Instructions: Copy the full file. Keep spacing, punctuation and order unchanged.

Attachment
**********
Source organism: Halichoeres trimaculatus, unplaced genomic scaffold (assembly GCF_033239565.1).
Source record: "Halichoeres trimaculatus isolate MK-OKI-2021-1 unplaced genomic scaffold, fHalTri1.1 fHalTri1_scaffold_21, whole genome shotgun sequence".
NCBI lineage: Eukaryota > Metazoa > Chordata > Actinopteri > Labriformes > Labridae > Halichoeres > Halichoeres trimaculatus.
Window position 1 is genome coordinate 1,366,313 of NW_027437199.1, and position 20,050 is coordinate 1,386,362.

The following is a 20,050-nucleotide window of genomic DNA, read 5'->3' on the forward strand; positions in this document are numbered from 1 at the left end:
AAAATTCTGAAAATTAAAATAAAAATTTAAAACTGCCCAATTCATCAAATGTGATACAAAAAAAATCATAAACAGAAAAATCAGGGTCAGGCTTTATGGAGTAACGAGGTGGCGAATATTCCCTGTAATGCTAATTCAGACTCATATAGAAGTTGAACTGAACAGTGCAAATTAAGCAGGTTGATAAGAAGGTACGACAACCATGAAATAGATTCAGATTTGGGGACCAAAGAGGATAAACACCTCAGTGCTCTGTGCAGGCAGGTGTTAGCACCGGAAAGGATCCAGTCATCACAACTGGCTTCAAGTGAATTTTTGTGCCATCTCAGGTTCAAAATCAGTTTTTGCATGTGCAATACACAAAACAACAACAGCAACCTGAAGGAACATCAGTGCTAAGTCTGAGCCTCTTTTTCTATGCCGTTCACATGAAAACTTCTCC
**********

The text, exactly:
Source organism: Halichoeres trimaculatus, unplaced genomic scaffold (assembly GCF_033239565.1).
Source record: "Halichoeres trimaculatus isolate MK-OKI-2021-1 unplaced genomic scaffold, fHalTri1.1 fHalTri1_scaffold_21, whole genome shotgun sequence".
NCBI lineage: Eukaryota > Metazoa > Chordata > Actinopteri > Labriformes > Labridae > Halichoeres > Halichoeres trimaculatus.
Window position 1 is genome coordinate 1,366,313 of NW_027437199.1, and position 20,050 is coordinate 1,386,362.

The following is a 20,050-nucleotide window of genomic DNA, read 5'->3' on the forward strand; positions in this document are numbered from 1 at the left end:
AAAATTCTGAAAATTAAAATAAAAATTTAAAACTGCCCAATTCATCAAATGTGATACAAAAAAAATCATAAACAGAAAAATCAGGGTCAGGCTTTATGGAGTAACGAGGTGGCGAATATTCCCTGTAATGCTAATTCAGACTCATATAGAAGTTGAACTGAACAGTGCAAATTAAGCAGGTTGATAAGAAGGTACGACAACCATGAAATAGATTCAGATTTGGGGACCAAAGAGGATAAACACCTCAGTGCTCTGTGCAGGCAGGTGTTAGCACCGGAAAGGATCCAGTCATCACAACTGGCTTCAAGTGAATTTTTGTGCCATCTCAGGTTCAAAATCAGTTTTTGCATGTGCAATACACAAAACAACAACAGCAACCTGAAGGAACATCAGTGCTAAGTCTGAGCCTCTTTTTCTATGCCGTTCACATGAAAACTTCTCC